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Editorial

Christmas with Omicron

I did not take the train yesterday, as I usually do to get to the office. I went by car. The trains have been packed lately during rush hour and I hesitated – indeed, I was afraid. The news on Omicron is not good. It is spreading rapidly in New York. So I decided to drive, despite the fact that traffic on the streets in recent months has been a nightmare.

Health above all.

In recent days, friends and acquaintances of mine have gotten sick. It is reminiscent of the days of March 2020. The big difference now, compared with then, is that this time the symptoms are mild. Something like a flu – sometimes a mild form of the flu for those who are fully vaccinated, that is, who have had the required one or two doses of the vaccines as well as the booster.

Otherwise things are tough.

There is no good time for a new wave of a pandemic, but Omicron could not have chosen a worse time than this to appear.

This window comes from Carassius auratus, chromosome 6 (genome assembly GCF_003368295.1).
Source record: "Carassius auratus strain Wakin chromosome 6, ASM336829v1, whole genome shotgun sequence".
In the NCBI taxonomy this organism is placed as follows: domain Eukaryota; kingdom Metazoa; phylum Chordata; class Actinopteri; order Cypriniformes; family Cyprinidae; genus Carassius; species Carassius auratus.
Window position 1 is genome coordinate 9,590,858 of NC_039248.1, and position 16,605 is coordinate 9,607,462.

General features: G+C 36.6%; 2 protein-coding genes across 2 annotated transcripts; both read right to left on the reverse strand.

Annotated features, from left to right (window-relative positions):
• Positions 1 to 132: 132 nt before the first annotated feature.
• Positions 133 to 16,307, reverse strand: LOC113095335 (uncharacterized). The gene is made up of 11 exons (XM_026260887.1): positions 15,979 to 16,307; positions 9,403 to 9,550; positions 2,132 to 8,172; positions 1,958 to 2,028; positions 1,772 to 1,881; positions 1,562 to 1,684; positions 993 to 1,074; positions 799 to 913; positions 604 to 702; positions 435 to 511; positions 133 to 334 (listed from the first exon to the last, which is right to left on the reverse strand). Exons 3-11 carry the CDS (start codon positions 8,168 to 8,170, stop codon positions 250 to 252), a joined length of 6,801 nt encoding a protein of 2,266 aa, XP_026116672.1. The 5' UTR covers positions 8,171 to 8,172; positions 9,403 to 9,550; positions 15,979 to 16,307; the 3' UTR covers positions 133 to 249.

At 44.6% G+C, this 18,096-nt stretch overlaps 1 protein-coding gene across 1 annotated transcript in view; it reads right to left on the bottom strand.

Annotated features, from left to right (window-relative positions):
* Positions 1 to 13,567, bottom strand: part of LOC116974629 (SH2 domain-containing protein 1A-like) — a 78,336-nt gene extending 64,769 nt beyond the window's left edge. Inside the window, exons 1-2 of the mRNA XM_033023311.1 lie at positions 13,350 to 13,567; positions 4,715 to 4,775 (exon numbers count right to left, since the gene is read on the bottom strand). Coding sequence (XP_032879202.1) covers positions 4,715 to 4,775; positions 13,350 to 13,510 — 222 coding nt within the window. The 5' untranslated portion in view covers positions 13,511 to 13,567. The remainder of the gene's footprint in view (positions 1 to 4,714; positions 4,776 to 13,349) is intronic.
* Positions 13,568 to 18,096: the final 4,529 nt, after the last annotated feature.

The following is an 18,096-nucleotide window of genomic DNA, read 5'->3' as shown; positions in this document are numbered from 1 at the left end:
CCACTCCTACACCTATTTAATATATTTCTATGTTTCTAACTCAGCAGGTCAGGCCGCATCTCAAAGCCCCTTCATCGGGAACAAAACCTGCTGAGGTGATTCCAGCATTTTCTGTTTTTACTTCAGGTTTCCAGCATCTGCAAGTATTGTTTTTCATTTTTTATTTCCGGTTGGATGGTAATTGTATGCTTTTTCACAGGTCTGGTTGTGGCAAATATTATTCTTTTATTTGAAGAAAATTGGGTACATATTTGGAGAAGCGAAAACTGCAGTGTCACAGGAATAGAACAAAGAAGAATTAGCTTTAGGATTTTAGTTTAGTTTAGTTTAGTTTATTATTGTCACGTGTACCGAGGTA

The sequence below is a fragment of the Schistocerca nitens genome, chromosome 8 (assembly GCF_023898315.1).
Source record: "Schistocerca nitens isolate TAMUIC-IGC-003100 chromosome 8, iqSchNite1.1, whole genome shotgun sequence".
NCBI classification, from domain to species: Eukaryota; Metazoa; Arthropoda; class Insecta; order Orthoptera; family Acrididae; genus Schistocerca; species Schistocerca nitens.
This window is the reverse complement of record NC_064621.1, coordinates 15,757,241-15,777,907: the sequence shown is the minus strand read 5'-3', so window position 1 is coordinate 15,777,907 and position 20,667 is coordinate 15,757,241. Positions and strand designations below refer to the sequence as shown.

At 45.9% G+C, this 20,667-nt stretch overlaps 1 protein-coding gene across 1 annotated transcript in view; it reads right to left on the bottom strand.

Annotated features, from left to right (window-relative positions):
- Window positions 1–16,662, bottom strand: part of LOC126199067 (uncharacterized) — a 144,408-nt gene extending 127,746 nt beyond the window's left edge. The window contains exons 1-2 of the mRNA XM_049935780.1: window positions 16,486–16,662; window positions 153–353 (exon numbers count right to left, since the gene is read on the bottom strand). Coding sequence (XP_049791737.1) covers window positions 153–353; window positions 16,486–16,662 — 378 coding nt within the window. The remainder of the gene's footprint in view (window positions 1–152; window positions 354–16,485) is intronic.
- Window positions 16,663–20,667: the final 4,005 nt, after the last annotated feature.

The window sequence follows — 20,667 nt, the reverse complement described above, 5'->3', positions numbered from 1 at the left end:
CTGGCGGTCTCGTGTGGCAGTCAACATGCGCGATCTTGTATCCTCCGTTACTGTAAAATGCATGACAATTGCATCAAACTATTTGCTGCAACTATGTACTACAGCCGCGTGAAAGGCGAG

It creates a lot of problems during the holidays. It ruins the plans of many people who were planning to travel to spend Christmas and New Year’s with their loved ones or just for a vacation.

It also creates problems for those who will spend the holidays at home. Should they invite relatives and friends to their home? And if so, how many – and on what terms? Experts suggest that guests be fully vaccinated and that the host ask for proof of vaccination. This may not be easy in a culture like ours. However, it would be good to discuss the issue with the guests, especially when there are elderly people in the house.

We are very tired of the coronavirus. When we first thought it was over, the Delta variant came along, and now there is Omicron and who knows what else will come to us tomorrow.

The only way to get rid of this evil is to vaccinate all of humanity. The more unvaccinated people there are for alpha or beta reasons, in places like South Africa, where Omicron emerged, the more they will endanger their own health and the health of others.

Unfortunately, there are also countries that do not have the financial means to procure vaccines. In these cases, it is in everyone’s interest to send them vaccines, either at a very low price or even for free.

As for those in developed countries who refuse to be vaccinated, serious action must now be taken against them. Not as a means of punishment, but as a protective measure both for themselves and for the rest of us.

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